The Most Powerful Hydrogen Bomb That Went Off That Nobody Knows Aboutby Lance Jackson Dec 16, 2022
In 1961, The Cold War between America and the Soviet Union was front and center. Tensions were high. Sabre-rattling was commonplace. And weapons of mass destruction were never far from the mind.
America had been making its own nuclear advancements, and the Soviets were determined to play catch up and expand their nuclear program. The daring, and at times frightening, competition would eventually lead to the Tsar Bomba, the largest nuclear explosion in history.
A Deadly Force
After World War II and the unleashing of nuclear weapons in Japan, America took the lead in terms of international firepower, and the Soviets were determined not to play second best. According to Philip Coyle, former head of U.S. nuclear weapons under President Clinton, “We were ahead, and the Soviets were trying to do something to tell the world that they were to be reckoned with. Tsar Bomba was primarily designed to cause the world to sit up and take notice of the Soviet Union as an equal.”
The Soviets sped up the production of their own bombs and detonated the bomb Joe-1 in 1949 in the region now known as Kazakhstan. Throughout the 1950s, the Soviets conducted seemingly endless bomb tests; in 1958 alone, they detonated 36 nuclear bombs.
The Tsar Bomb Takes Shape
Officially named Project 27000, the largest Soviet bomb ever developed bore structural similarities to Little Boy and Fat Man, the U.S. bombs dropped on Hiroshima and Nagasaki 15 years earlier. Dubbed Kuzinka Mat, it dwarfed its American counterparts, measuring 26 feet in length and seven feet in diameter, and weighing in at 27 tons.
The bomb’s incredibly large size prevented it from fitting inside the massive bomber designed to carry the Soviet’s nuclear weapons. As an alternative means of transportation, it was decided that the bomb would be strapped to the underside of a plane.
Nikita Khrushchev Takes Center Stage
Nikita Khrushchev, Chairman of the Soviet’s Council of Ministers, was intent on displaying the USSR’s military capabilities to the world, even at the cost of of his own soldiers. Khrushchev was well aware that the pilots manning the planes for the bomb tests had about a 50% chance of survival, even though each bomb was outfitted with a gigantic parachute weighing nearly 2,000 pounds.
The original plan called for dropping the bomb at 34,000 feet over Novaya Zemlya, a nearly uninhabited region near the Barents Sea, where it would drift approximately 13,000 feet before detonating. Theoretically, the targeted drop would allow enough time for two planes, one carrying the bomb and the other designated to film the explosion, to reach a safe distance of at least 30 miles away.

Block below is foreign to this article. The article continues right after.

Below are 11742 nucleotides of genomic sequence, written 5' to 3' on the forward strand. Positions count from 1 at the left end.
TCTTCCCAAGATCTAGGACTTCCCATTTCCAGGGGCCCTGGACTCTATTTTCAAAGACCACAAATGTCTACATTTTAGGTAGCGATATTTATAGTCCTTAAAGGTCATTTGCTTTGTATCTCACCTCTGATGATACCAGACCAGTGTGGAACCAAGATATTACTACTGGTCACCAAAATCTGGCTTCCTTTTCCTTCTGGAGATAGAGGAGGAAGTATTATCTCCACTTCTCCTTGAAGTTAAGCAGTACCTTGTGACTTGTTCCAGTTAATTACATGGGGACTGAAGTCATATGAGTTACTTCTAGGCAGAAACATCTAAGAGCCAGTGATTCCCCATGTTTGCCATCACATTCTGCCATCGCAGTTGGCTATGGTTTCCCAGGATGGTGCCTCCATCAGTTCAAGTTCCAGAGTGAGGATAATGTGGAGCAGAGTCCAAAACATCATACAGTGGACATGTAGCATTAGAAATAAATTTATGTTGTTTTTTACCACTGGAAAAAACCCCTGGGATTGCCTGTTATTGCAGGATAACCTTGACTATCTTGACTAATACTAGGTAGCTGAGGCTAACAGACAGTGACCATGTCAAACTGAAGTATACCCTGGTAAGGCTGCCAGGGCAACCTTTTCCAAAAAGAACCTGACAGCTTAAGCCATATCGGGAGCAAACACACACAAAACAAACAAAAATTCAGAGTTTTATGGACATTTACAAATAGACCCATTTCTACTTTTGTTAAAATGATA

The Tsar Bomb Is Detonated
At 11:32 Moscow time, the bomb went off and unleashed a mind-blowing fireball five miles wide, which erupted vertically due to the force of the bomb’s own shockwave. The explosion itself resulted in a flash seen more than 630 miles away, and the ensuing mushroom cloud measured an incredible 40 miles high and 63 miles wide.
The village of Severny, located thirty-four miles away from the bomb site, was completely destroyed; no houses were left standing. Hundreds of miles away, the effects of the bomb drop collapsed houses, shattered windows, and caved in roofs. All radio communication was completely cut off for more than an hour.
The pilots who manned the planes survived but fell into a 1000-foot dive before gaining control. According to the cameraman who witnessed the destruction, “The clouds beneath the aircraft and in the distance were lit up by the powerful flash. The sea of light spread under the hatch and even clouds began to glow and became transparent. At that moment, our aircraft emerged from between two cloud layers, and down below in the gap a huge bright orange ball was emerging. The ball was powerful and arrogant like Jupiter. Slowly and silently, it crept upwards…Having broken through the thick layer of clouds it kept growing. It seemed to suck the whole Earth into it. The spectacle was fantastic, unreal, supernatural.”
A Terrible Force
The Soviet bomb unleashed an explosion 1,500 times greater than the combined impact of the bombs dropped at Hiroshima and Nagasaki. Another way of looking at it: The explosion was 10 times more powerful than all the combined munitions used during the entirety of WWII. Unbelievably, sensors around the globe recorded the bomb’s frightening blast orbiting the world three separate times.